“Okay. At least you’ve gone off script, but do you have any idea where this is all going?”

“Of course not. You write a sentence. It implies action, or a consequence. Maybe it only sets a mood. Regardless, you write another sentence that goes with the first sentence. Goes where? No idea. Write another. Is there movement? Progress? Do the sentences, taken together, appear to be working?”

“When you say ‘working,’ what does that mean?”

“I mean the sentences belong together and point to something greater. And before you ask, of course you don’t know what that ‘something’ is, at least not at first. Your job is to figure it out.”

“You mean it’s your job. Figured anything out?”

“Yes. Three brothers traveling along a lonely road, bickering.”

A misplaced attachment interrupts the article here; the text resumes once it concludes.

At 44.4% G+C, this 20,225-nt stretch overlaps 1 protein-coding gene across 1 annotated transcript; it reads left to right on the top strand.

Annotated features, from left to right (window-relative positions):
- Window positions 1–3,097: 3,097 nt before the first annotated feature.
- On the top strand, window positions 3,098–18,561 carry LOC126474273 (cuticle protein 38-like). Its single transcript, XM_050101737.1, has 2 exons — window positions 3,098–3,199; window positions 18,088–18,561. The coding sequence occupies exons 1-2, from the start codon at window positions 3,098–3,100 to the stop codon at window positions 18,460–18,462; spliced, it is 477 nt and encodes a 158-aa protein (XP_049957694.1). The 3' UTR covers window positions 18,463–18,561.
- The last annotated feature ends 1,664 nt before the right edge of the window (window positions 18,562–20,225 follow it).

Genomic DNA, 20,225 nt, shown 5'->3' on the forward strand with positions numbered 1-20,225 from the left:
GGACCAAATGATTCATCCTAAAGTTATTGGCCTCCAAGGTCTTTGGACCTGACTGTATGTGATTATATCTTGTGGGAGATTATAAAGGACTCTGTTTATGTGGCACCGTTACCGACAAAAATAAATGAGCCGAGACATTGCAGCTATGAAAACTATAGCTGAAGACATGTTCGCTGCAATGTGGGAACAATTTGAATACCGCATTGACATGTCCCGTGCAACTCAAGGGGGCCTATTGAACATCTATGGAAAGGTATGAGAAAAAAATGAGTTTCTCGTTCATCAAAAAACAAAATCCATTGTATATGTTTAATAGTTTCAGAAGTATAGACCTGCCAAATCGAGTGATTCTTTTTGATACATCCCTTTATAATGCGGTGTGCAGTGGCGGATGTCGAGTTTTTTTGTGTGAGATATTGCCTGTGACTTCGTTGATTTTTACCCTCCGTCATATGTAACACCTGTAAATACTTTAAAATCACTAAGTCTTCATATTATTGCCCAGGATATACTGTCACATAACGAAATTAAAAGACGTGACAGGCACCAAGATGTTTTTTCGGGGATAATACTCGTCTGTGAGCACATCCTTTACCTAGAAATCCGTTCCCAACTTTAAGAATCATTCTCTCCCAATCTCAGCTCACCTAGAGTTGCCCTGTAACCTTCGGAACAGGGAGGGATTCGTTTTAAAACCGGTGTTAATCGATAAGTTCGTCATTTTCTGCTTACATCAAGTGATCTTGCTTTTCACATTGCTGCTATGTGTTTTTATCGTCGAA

“That’s not a lot.”

“No, but it’s something. Other than the something I have to figure out, of course. Now that I think about it, I take that back. You don’t figure it out. It’s a story. It was always there. You discover it instead.”

“Now you’re getting mystical on me. That’s really annoying.”

“I don’t do it to annoy you. That’s just a bonus.”

“You’re digressing, and it’s not as if you have all the space or time in the world. Focus!”

“The middle brother went back the way they’d come. He was still on a lonely road, only now he was alone. He wandered into darkness and distance and was never seen again.”

“Bit of a downer, that.”

“You want happiness and light? Go to the greeting card aisle.”

“I want the rest of the story. What about the other two brothers?”

“The oldest brother was tired of the road as well. He left the road at a promising spot and hiked off into the woods by a lovely stream. He listened to the birds and the wind in the trees. He saw many wonderful things and congratulated himself on making such a wise choice. Then he was eaten by a bear.”